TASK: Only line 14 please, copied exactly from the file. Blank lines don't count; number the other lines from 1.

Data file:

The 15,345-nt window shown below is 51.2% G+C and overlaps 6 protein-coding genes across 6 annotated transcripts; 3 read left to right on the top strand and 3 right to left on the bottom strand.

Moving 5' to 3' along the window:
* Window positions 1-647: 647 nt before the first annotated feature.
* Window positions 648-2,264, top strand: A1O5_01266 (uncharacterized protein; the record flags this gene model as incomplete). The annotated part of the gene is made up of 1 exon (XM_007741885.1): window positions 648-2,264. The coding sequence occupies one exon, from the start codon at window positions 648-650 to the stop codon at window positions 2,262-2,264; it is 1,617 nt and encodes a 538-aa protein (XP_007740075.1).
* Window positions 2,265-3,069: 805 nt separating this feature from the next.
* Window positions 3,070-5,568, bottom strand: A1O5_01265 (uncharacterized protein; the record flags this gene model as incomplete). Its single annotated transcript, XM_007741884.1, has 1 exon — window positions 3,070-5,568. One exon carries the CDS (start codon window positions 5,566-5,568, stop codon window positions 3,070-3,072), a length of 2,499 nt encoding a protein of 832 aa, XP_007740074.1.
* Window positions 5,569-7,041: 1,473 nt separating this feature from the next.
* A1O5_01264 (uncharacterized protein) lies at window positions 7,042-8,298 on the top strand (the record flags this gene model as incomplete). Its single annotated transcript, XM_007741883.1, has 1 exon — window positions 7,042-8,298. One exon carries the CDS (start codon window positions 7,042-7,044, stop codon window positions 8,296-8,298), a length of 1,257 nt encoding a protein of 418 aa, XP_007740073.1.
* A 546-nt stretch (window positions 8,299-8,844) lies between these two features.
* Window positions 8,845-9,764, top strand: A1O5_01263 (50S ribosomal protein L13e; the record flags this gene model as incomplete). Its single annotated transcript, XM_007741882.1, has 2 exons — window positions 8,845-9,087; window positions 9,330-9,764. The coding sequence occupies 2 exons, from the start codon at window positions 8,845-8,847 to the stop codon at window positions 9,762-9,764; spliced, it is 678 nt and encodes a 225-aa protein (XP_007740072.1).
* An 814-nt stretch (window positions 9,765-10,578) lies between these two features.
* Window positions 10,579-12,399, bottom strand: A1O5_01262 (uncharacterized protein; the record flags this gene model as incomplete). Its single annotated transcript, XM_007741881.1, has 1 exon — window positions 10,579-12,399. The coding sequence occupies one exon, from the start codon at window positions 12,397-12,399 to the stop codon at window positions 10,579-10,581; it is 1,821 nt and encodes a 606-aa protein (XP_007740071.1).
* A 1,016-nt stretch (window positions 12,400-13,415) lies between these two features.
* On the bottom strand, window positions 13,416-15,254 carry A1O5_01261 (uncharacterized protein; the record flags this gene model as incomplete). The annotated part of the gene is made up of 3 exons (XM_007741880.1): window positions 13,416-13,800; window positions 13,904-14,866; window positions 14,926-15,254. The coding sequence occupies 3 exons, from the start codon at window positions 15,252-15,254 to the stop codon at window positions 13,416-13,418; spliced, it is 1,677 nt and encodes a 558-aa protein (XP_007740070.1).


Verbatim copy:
* On the bottom strand, window positions 13,416-15,254 carry A1O5_01261 (uncharacterized protein; the record flags this gene model as incomplete). The annotated part of the gene is made up of 3 exons (XM_007741880.1): window positions 13,416-13,800; window positions 13,904-14,866; window positions 14,926-15,254. The coding sequence occupies 3 exons, from the start codon at window positions 15,252-15,254 to the stop codon at window positions 13,416-13,418; spliced, it is 1,677 nt and encodes a 558-aa protein (XP_007740070.1).